Constipation, Dopamine, and a New Obsessive Research Topic

Despite keeping up with my 400mg of magnesium citrate in the evenings, and my two spoonfuls of flaxseed meal in the mornings, the constipation has returned. I am really bummed about that. But today, what I experienced was way beyond bummed. After three days without a respectable bowel movement (I know, I know, but it’s medically relevant), I woke up this morning feeling blue.

I stayed in bed while my husband got himself breakfast. I felt overwhelmed trying to come up with ideas on what to cook for dinner. By the time I got home from the grocery store, this had progressed to a complete fog of lethargy and hopelessness, with a side of foreboding. I took a nap, and it was difficult to get myself moving when it was time to put dinner together. As I cooked dinner, I felt like crying for no particular reason. And my guts were cramping up. Twice I had to leave the stove to pass an insignificant amount of poo (again, sorry), and as I served up the meal, I fought down a little wave of nausea that for once had nothing to do with food smells.

Somewhere in there, I was able to step outside the black cloud of bad feelings as an observer. I still felt it, and powerfully, but I could tell the feelings were not the result of anything that had happened. They were a singular entity, attaching themselves to any passing thought. This, I thought, is not just a blue mood. This is a crash in dopamine levels. Recognizing the problem didn’t make me feel any better, mind, but knowing it was a physical problem, not a personal problem, was helpful. It meant I could explain what was happening to my husband, and he’d have a better idea how to help/not help as needed, and also that it wasn’t his fault.

Now, recall the digestive situation: 3 days of constipation, dopamine crash on the third day, and at the height of the attack, some gut movement. Now, just an hour later, the black mood seems to have cleared. I know the two phenomena are connected, but I don’t know by what mechanism. I have experienced this, to a slightly lesser degree, before: inert guts, followed by lethargy and seriously depressed mood for no reason, which clears up when the guts start moving again. I have also observed it to an even more severe degree in my father. I accompanied him on a month-long trip in the developing world, and he developed terrible constipation and we had no access to laxatives. After five days of total gut inertia, he was explaining to me how/where he’d like to be buried, and how to get back home without him. He was morbid, hopeless, and overwhelmed with despair. I was scared for him. Finally, he tried the nuclear option: drank a glass of half Pepsi, half vegetable oil. I understand the next day, trapped in his motel room, was pretty miserable… but once his guts were clear, so was his mood (and while it’s a vile thing to drink, a carbonated beverage bubbling up through oil looks really cool).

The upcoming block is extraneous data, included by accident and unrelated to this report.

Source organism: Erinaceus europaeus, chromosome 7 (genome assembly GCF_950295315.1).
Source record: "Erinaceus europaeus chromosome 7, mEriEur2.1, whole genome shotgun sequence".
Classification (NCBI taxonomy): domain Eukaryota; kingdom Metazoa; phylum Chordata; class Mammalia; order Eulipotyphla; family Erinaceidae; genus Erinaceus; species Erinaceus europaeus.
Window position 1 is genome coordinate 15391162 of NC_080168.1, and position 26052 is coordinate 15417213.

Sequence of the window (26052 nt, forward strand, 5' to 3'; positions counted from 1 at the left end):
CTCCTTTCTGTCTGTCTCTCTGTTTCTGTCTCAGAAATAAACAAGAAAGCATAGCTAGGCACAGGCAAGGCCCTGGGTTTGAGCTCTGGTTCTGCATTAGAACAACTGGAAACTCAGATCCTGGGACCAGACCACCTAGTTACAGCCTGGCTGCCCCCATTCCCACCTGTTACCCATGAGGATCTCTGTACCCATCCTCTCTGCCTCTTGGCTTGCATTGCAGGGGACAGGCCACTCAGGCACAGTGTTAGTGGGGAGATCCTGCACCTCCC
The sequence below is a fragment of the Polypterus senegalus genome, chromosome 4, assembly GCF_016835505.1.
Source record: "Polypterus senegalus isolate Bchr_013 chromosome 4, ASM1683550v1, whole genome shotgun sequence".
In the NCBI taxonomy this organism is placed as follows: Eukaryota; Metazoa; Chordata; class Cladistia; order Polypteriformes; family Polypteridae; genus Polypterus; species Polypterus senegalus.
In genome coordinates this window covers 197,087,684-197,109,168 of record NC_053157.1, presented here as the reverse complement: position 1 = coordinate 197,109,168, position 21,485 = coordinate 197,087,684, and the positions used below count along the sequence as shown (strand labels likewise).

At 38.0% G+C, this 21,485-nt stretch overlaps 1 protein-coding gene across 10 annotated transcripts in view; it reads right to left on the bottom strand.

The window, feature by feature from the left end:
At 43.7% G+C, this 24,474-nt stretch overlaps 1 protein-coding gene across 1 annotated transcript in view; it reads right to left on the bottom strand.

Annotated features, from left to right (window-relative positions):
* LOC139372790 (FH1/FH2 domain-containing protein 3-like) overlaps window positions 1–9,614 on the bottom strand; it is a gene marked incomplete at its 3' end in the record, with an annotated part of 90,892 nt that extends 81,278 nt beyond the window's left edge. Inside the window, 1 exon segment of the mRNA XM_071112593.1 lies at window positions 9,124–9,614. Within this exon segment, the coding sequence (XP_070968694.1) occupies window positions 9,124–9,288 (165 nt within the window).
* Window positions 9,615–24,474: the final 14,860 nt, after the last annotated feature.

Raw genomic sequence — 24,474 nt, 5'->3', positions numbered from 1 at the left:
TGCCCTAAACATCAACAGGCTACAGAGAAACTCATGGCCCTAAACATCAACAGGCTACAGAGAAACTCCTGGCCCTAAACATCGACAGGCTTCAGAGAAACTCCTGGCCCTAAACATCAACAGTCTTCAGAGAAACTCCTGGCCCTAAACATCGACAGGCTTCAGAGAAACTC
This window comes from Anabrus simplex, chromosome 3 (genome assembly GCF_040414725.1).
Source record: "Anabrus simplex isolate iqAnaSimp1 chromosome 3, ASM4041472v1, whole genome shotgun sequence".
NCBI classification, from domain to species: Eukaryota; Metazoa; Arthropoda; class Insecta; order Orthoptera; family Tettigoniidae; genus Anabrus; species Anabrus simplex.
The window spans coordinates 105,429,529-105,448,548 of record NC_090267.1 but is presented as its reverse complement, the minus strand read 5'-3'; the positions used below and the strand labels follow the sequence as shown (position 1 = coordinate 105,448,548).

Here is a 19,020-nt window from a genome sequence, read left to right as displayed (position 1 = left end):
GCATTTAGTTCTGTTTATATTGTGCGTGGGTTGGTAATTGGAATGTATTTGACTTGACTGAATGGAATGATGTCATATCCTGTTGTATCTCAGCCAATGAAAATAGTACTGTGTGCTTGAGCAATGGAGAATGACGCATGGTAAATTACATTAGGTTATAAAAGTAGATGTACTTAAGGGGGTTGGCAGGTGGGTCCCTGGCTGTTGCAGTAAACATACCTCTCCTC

I know there’s a connection, but I have not, so far, been able to tease it out. Basic physiology says dopamine regulates gut function, but the literature gives no mechanism for the gut affecting dopamine levels. There has to be one, and I want to know what it is, and if there is anything I can do to prevent/treat it effectively in the future. In the meantime, it’ll have to suffice that I can recognize it when it happens, and not simply be swept away by it.

Notes: This abstract suggests the regulation of the gut by dopamine, but not the other way around. However, from the discussion of rats, it looks like it might be possible to read the cause/effect train the other direction as well. Anxious rats develop more gut lesions. But what if the rats are anxious because their guts are dysfunctional?  In another direction, insulin apparently inhibits dopamine secretion, so the more insulin, the less dopamine? It might be something to keep tabs on, but it doesn’t quite fit the sequence of events I’m trying to decode here. This fascinating post points out that certain strains of gut bacteria actually produce dopamine, which is tantalizing. I don’t see how it hooks up directly to the phenomena I experienced, but it definitely gives a mechanism for the gut influencing dopamine levels, instead of the other way around.

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